Why Teach Digital Citizenship

 


Why Should Schools Consider it Important?

Addressing the 21st century skill of digital citizenship is important; to help students to learn, communicate and collaborate safely and responsibly. Being a best digital citizen in the community includes having email etiquette, reporting and preventing cyber bullying, learning how to protect private information, etc.

Schools are now embracing technology in the classroom; so when students are so close to the tech, they must know or examine the impact of their online activity. 

Why Include Digital Citizenship & Internet Maturity in your school curriculum?

  •  Due to the fact that a lot of young kids embrace technology every day without examining the consequence of implementation, we must bring digital citizenship lesson in the curriculum. Students continue to use devices whether the device has been embraced in their curriculum or not. They are in touch with technology even after the surveillance of teacher i.e after school. Therefore, there is a need to teach them digital citizenship.
  • Today, with digitalization, employers judge prospective students or employees for their social media profile. So, it is important to teach students how to create online personas that project positive and constructive image.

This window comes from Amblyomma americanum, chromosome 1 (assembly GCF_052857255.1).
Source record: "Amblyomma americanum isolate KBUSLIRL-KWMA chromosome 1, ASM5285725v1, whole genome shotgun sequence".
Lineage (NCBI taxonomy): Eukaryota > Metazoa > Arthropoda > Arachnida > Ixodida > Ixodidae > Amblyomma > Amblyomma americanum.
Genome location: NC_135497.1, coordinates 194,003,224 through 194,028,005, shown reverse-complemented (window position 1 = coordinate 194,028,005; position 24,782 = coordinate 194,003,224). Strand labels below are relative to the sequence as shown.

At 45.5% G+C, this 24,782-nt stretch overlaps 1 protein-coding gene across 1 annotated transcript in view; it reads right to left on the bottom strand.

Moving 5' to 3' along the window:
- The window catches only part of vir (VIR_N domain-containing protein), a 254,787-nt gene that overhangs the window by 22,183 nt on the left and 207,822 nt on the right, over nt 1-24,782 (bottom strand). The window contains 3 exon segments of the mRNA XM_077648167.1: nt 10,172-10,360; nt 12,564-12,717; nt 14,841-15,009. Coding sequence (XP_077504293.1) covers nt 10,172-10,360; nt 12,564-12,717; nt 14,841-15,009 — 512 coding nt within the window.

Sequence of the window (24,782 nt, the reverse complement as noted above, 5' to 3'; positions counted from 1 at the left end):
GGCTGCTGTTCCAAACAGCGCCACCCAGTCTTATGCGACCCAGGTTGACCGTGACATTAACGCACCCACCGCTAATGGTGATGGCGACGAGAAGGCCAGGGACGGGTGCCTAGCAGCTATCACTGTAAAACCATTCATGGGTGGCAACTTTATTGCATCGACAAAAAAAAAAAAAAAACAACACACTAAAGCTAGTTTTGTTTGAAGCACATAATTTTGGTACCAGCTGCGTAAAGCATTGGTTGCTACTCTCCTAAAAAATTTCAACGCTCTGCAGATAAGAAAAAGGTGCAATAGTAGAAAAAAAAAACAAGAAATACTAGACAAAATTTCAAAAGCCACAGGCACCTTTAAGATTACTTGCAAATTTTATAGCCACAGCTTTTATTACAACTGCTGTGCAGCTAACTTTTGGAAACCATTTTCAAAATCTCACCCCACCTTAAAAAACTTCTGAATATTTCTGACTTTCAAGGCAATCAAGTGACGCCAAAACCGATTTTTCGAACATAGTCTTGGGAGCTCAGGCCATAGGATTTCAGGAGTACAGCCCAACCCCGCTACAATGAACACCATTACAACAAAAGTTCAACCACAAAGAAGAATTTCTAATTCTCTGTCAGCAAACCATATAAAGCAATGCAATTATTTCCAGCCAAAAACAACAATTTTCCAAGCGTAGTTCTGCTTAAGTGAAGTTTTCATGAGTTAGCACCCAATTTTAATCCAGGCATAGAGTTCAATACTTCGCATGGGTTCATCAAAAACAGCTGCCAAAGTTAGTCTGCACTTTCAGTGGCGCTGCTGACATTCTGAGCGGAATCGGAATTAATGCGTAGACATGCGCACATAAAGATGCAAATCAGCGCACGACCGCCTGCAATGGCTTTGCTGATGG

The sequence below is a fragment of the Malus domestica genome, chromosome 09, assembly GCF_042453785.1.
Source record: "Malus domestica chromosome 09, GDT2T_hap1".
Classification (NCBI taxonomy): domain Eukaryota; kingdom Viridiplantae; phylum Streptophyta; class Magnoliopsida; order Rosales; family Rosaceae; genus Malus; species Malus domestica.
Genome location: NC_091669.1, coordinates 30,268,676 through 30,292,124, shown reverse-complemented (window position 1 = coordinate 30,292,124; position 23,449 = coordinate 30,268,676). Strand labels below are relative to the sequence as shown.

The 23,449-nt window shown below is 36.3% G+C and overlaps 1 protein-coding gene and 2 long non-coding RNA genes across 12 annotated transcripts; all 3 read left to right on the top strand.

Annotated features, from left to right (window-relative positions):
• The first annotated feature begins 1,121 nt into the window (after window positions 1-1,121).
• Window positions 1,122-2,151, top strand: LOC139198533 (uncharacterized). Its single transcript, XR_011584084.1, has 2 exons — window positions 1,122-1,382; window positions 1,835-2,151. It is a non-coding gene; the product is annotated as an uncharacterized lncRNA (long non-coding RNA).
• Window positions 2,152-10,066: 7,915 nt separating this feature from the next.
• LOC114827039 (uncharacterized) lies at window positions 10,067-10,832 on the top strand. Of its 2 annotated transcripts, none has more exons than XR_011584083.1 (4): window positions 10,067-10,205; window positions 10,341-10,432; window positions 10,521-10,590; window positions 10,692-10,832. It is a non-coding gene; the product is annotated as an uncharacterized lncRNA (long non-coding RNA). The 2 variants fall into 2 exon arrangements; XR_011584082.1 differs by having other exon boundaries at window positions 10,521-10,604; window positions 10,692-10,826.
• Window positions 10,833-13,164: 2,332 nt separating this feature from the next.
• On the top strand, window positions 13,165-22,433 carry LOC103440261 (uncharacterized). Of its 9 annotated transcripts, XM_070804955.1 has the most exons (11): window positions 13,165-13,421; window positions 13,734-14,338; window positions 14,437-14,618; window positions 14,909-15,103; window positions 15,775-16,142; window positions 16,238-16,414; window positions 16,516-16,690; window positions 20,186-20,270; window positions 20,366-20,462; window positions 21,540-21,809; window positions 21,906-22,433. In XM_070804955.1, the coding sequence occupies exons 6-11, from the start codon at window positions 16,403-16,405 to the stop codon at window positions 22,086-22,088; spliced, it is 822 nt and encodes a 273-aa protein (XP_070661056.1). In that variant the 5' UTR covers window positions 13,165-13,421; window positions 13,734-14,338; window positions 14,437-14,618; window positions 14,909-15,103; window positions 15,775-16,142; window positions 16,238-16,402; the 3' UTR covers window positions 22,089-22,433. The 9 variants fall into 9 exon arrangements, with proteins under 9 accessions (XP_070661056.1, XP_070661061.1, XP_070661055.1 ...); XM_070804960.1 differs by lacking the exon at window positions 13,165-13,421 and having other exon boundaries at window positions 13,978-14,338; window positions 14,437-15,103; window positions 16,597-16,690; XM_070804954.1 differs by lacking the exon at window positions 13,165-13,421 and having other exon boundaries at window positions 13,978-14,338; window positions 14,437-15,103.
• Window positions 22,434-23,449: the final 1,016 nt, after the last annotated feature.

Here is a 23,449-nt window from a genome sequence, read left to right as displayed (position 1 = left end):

• Cyber-bullying is another reason for teaching digital citizenship. We can only prevent cyber-bullying by educating students about digital citizenship. Lack of awareness about digital citizenship can lead to the cyber-bullying which has grave consequences at times.
  • Information Search and Analysis is an important aspect of Digital Citizenship. There are lots of resources available over the Internet and not all is authentic. Digital citizenship teaches students how to look out, select, and streamline information and how to choose a real and authentic source of information.

 

Why is it important for Colleges and Universities?

Students without the skills to use digital tools risk an inferior learning process at best, and being left behind at worst. The nature of knowledge is changing and, in this digital age, our definition of basic literacy urgently needs expanding. Universities and colleges have a responsibility to develop students into individuals who can thrive in an era of digital information and communication – those who are digitally literate are more likely to be economically secure and these skills are especially important in higher education given that graduate white collar jobs are almost entirely performed on computers and portable devices.